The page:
There is an adventurer in each of us. How we choose to indulge this spirited part of us is what makes us unique. For the accomplished sailor, it probably means crossing an ocean.
Crossing the entire expanse of the Atlantic is no easy task. Often this desire manifests itself in a question: “How long does it take to sail across the Atlantic?”
Well, the short answer is don’t expect it to be the same for everyone. On average it should take a month depending on the route, ship speed and weather. More experienced sailors can reduce this to just over 20 days.
Different voyage lengths in the Atlantic depending on the type of ship
How long to sail across the Atlantic? First consider the ship or boat you will be using.
- For average monohulls with a wingspan of 30 to 40 feet, the Atlantic can be crossed in 3 to 4 weeks. This time can be shortened depending on the route, weather conditions and sailing ability.
- A longer, more modern yacht can potentially complete a transatlantic voyage in 2 to 3 weeks. Those who frequently travel back and forth between the Canary Islands and the Caribbean can tell.
- The time for an Atlantic crossing by ship is normally 7 days for a one-way trip. This figure is based on the travel time of ships making transatlantic voyages like the Queen Mary 2.
- Considering the engines powering such ships, they can potentially cut that travel time in half.
- Some people are also considering crossing the Atlantic on logistics alone. That’s certainly plausible, and what’s even better is that the luxury you can enjoy on cargo ships rivals that of cruise ships.
- If you are considering this option, it can take anywhere from 10 to 22 days.
- Naval ships like aircraft carriers and warships like corvettes will no doubt be able to reduce the transatlantic sailing time to just 3 to 4 days. As for sailing, these are undoubtedly the fastest.
- Did you know that sailboats up to 5 feet in size can also cross the Atlantic? Of course it will take much longer, but it is possible!
Based on historical data, the person who managed to do this had to sail more than 100 days.
Factors affecting travel time
The fact that there is no set duration for a voyage across the Atlantic is because many factors come into play. I’ve listed everything that affects travel time as follows.
1. The size of the boat
It is well known that boat length is directly proportional to speed. However, expect a 50ft catamaran to sail faster across the Atlantic than a 30ft monohull or something smaller.
If the monohull can travel 100 miles a day, the larger catamaran or a trimaran can potentially double the range.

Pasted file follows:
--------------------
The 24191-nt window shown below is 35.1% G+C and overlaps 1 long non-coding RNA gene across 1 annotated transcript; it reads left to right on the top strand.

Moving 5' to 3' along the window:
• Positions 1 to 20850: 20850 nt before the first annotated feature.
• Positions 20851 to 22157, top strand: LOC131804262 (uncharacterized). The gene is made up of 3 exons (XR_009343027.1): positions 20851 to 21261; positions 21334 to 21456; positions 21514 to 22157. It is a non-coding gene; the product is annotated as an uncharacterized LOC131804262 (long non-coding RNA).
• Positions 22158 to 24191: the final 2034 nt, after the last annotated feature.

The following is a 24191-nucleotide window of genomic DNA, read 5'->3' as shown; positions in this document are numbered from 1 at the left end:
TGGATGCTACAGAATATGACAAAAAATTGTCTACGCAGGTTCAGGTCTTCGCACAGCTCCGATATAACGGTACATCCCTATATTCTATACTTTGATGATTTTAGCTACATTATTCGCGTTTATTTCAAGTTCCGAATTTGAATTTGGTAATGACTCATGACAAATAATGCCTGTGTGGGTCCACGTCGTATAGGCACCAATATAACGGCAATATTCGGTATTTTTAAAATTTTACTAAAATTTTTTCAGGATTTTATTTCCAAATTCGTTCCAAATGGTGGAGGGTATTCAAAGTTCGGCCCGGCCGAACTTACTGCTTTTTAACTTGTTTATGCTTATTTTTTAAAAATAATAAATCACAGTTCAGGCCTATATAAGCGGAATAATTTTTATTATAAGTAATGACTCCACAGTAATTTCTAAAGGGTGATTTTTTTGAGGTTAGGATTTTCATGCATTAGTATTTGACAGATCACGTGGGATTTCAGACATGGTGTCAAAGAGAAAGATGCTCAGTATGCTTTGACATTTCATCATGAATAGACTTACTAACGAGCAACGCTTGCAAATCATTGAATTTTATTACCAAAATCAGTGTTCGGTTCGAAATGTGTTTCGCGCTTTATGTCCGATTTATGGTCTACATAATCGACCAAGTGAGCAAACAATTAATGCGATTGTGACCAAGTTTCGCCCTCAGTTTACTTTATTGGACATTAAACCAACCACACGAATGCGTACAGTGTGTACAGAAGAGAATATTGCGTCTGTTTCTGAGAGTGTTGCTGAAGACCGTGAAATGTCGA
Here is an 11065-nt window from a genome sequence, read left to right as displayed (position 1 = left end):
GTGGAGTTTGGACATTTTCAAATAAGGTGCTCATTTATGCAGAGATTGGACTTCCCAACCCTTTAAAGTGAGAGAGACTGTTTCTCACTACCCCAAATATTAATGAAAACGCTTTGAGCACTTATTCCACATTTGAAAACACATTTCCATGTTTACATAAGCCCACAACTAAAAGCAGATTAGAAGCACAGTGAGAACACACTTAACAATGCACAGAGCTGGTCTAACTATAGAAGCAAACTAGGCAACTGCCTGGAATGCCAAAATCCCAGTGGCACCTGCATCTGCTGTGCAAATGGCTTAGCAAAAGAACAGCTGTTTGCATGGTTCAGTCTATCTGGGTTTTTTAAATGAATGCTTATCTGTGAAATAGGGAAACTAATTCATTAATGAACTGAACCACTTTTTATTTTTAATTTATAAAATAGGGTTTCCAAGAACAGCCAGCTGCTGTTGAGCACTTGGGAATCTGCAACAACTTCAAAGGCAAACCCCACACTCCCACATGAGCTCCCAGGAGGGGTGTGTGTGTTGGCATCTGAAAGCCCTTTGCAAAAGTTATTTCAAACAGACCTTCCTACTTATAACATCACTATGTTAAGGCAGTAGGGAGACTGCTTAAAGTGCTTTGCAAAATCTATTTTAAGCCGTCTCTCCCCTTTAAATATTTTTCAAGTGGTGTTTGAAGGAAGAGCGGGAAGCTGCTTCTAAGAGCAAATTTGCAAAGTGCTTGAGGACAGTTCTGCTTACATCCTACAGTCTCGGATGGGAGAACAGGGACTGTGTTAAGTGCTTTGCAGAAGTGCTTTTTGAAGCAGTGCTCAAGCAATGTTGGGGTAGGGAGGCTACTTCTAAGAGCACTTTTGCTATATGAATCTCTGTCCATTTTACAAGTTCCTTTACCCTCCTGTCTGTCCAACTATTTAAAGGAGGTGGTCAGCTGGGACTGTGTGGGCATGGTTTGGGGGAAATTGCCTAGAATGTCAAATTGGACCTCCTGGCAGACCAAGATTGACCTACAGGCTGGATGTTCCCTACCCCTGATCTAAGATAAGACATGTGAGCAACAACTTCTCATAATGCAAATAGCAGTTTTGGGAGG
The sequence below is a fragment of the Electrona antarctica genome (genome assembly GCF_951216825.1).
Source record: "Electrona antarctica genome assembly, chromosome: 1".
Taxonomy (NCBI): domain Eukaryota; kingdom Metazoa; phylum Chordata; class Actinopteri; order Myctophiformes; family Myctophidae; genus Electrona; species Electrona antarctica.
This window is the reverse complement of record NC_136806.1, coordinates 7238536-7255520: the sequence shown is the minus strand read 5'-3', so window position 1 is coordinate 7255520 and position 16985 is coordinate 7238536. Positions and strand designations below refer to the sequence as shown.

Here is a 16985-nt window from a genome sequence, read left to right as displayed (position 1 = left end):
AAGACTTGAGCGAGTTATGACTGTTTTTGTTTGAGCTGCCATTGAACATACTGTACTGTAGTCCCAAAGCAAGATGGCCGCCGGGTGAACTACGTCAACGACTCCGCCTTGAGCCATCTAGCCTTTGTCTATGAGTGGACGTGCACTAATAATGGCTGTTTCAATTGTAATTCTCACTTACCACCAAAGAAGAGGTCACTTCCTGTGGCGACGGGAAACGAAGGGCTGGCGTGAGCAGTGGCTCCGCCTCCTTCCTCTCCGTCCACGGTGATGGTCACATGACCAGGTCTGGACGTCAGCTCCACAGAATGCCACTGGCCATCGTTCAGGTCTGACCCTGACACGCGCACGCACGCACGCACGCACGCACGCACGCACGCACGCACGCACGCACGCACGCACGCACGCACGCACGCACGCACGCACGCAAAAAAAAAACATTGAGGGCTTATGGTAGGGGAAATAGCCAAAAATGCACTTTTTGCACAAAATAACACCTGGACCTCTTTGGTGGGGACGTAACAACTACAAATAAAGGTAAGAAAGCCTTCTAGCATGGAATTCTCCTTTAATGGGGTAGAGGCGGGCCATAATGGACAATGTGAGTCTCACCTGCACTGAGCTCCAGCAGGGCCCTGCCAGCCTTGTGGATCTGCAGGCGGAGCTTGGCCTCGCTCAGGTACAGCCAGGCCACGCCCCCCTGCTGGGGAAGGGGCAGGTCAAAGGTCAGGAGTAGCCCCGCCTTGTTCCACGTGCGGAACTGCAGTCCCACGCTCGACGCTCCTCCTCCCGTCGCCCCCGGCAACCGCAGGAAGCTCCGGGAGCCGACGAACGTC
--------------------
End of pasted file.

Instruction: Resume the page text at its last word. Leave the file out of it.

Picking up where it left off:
2. Wind speed
When sailing the seven seas, you have to take advantage of the trade winds. These winds blow at an average of 15 knots, but their direction and strength change each season.
Just because I was able to get an exact number doesn’t mean you will enjoy that exact wind speed throughout your trip.
I’ve spoken to old salts who can attest to only averaging 5 to 8 knots on a solo transatlantic expedition. Expect the same variance to apply to most travelers.
3. Ability to sail
When crossing the Atlantic it is best to be very experienced at sailing first. This applies to the people you take with you, as long journeys can have a profound effect on anyone, and certainly novices.
By the way, you might want to know the solid proof that sailing skills matter most when sailing the ocean. Look no further than the great feat of Hugo Viglen, who crossed the Atlantic by boat in 115 days. The best part is that he did it on a 5ft device!
4. Weather and Sea Conditions
How long can you sail across the Atlantic in calm weather? You can complete the trip within the usual timeframes I mentioned above.
Typically sailors sail between November and February when routes are warmer. Others will say that the perfect time is between April and May.
Anything beyond that can increase your chances of being exposed to storms and hurricanes, which are natural forces you clearly don’t want to mess with.
The wind speeds and waves can be difficult – if not downright dangerous – when you’re dealing with inclement weather. For this reason, I recommend that you only sail during the ideal times of the year.
5. Place of Departure
Where you set sail will significantly affect sailing time across the Atlantic as there are places where the winds to windward are noticeably better. Based on historical data, it’s best to choose Bermuda as your base when flying from the west.
6. Keep ports
While some sailors manage to sail across the Atlantic without stopping at different ports, many people cannot. Any type of stop you make will add to the total transit time, no matter how long it is.
Examples of transatlantic passages
To give you an idea of how long a transatlantic crossing will take I have outlined the time it takes to get from point A to point B etc on the popular Bermuda and Canary routes.
1. Bermuda (Western starting point or Northern route)